Executive Briefings

The Commerce Department's National Freight Policy

Rather than take a hands-off approach to transportation, the U.S. Department of Commerce is very much involved in trying to bring efficiencies to the country's freight policies, says Joe Holecko, a global trade specialist with the department's International Trade Administration.

Traditionally, the ITA has worked to expand access to foreign markets for all U.S. businesses by overcoming barriers, regulatory or otherwise, Holecko says. Among other things, it has achieved that by ensuring that foreign states actually abide by the terms of the bilateral agreements they've signed on to.

But the administration's interest in promoting commerce is not solely focused outside the country. Since supply chain efficiency drives business decisions, says Holecko, it's impossible to look at the competitiveness of U.S. industry in a global context without looking at the factors at home that affect those businesses. That includes such things as a national freight policy. Improvements in physical transportation infrastructure are among the elements of such a policy, he says.

In fact, the ITA is looking to cement a relationship with the Department of Transportation. The idea is to jointly identify the most critical elements of an efficient transportation policy, then to move forward together to tackle those issues. Intermodal policies, international gateways and the physical makeup of the nation's roads and highways are among the things the federal agencies are studying. "The end state we're looking for is a supply chain infrastructure that facilitates an efficient, lean, quick and secure movement of goods to and within our borders," Holecko says.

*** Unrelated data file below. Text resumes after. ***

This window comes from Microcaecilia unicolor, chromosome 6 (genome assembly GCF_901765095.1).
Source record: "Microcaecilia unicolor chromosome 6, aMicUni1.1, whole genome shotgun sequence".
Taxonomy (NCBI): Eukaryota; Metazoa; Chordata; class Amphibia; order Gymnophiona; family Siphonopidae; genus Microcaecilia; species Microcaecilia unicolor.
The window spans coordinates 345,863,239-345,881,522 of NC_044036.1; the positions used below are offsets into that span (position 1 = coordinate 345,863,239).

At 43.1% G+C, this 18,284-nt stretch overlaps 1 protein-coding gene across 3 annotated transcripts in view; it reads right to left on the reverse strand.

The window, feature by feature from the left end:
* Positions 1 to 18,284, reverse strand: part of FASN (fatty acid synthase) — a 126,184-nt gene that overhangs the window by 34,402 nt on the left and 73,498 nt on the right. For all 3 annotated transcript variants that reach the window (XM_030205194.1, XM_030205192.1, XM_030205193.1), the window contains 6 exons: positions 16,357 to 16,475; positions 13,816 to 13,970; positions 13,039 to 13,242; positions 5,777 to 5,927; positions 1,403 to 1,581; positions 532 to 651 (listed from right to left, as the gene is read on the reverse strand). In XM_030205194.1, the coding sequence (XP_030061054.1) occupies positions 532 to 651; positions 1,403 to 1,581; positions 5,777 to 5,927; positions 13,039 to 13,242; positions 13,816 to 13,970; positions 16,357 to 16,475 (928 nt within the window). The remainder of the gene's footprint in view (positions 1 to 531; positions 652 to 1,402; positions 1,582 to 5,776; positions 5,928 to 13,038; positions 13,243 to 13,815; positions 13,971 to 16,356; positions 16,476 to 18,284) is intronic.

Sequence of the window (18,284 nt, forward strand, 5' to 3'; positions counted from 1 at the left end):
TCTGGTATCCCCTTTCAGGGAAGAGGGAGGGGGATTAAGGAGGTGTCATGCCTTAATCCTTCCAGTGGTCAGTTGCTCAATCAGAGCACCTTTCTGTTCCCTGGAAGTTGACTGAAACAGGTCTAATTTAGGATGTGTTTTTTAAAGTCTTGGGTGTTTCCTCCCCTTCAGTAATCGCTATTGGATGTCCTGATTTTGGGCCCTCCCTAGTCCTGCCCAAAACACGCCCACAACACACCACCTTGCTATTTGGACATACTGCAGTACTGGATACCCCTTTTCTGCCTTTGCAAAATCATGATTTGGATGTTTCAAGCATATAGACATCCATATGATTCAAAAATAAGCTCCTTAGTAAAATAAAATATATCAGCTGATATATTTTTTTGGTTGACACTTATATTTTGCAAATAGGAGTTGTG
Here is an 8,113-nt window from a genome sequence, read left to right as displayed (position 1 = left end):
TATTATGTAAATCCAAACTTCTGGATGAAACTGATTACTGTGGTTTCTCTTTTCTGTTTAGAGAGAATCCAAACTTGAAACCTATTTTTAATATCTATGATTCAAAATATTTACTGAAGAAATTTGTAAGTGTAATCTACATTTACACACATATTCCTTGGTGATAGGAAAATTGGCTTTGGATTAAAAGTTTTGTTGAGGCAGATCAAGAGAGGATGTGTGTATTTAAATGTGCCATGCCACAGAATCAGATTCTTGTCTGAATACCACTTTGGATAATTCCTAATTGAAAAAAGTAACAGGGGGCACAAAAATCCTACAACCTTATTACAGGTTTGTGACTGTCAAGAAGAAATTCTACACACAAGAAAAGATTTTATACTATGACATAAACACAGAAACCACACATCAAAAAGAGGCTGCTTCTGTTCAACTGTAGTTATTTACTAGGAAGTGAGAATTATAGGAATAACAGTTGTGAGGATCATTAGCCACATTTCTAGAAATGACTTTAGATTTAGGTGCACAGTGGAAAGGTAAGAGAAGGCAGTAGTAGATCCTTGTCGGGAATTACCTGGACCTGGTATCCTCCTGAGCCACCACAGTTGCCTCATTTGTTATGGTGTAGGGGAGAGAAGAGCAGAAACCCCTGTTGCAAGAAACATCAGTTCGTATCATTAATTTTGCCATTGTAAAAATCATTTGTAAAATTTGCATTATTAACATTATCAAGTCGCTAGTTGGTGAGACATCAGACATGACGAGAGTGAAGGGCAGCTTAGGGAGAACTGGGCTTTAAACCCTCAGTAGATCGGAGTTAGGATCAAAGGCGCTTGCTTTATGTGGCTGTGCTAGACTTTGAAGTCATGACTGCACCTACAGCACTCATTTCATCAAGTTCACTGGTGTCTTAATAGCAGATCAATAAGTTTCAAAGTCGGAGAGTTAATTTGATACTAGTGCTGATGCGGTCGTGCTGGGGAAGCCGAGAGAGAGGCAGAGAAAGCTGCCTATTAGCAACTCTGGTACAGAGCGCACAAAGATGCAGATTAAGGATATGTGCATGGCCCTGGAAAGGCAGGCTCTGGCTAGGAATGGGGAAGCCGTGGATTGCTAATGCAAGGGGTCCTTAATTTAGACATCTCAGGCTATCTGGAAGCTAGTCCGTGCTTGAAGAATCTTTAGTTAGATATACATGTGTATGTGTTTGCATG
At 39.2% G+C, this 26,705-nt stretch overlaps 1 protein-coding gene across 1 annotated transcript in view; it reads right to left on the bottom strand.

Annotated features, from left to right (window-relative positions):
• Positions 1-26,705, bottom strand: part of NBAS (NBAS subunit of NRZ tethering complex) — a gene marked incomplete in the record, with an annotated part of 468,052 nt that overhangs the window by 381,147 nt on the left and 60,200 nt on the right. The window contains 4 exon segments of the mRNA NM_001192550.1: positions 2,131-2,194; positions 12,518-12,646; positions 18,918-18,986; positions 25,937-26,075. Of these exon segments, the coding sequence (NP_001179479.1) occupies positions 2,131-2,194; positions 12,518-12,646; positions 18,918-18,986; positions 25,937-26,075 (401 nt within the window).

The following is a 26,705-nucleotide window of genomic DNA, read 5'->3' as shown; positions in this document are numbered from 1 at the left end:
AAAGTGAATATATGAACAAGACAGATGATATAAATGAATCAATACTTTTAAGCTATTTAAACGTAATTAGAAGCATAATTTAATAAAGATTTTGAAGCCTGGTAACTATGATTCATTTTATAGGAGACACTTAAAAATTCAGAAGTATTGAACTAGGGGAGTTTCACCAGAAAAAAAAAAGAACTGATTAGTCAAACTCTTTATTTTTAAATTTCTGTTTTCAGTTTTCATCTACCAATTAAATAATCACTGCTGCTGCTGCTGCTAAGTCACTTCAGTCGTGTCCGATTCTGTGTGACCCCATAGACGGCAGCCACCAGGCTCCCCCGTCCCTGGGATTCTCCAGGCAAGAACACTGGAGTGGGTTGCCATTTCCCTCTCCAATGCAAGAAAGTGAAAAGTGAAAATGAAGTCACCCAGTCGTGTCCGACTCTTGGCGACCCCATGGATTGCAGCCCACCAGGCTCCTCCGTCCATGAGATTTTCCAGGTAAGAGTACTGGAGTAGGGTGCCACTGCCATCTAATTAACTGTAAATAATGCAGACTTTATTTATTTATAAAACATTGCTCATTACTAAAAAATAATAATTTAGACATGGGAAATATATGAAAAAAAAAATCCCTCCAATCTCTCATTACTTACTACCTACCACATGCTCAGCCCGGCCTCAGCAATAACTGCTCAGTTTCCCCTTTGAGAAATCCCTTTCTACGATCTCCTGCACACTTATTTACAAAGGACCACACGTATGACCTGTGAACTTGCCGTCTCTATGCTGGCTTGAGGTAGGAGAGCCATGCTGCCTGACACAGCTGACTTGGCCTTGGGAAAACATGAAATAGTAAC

In its efforts to achieve that, ITA has worked closely with the Department of Homeland Security and other agencies. In a post-9/11 world, security is a reality, and government mandates concerning it aren't going away, he says. "We must engage with industry to find the best way to move safely and securely within the country."

To view this video in its entirety, click here.

Traditionally, the ITA has worked to expand access to foreign markets for all U.S. businesses by overcoming barriers, regulatory or otherwise, Holecko says. Among other things, it has achieved that by ensuring that foreign states actually abide by the terms of the bilateral agreements they've signed on to.

But the administration's interest in promoting commerce is not solely focused outside the country. Since supply chain efficiency drives business decisions, says Holecko, it's impossible to look at the competitiveness of U.S. industry in a global context without looking at the factors at home that affect those businesses. That includes such things as a national freight policy. Improvements in physical transportation infrastructure are among the elements of such a policy, he says.

In fact, the ITA is looking to cement a relationship with the Department of Transportation. The idea is to jointly identify the most critical elements of an efficient transportation policy, then to move forward together to tackle those issues. Intermodal policies, international gateways and the physical makeup of the nation's roads and highways are among the things the federal agencies are studying. "The end state we're looking for is a supply chain infrastructure that facilitates an efficient, lean, quick and secure movement of goods to and within our borders," Holecko says.

In its efforts to achieve that, ITA has worked closely with the Department of Homeland Security and other agencies. In a post-9/11 world, security is a reality, and government mandates concerning it aren't going away, he says. "We must engage with industry to find the best way to move safely and securely within the country."

To view this video in its entirety, click here.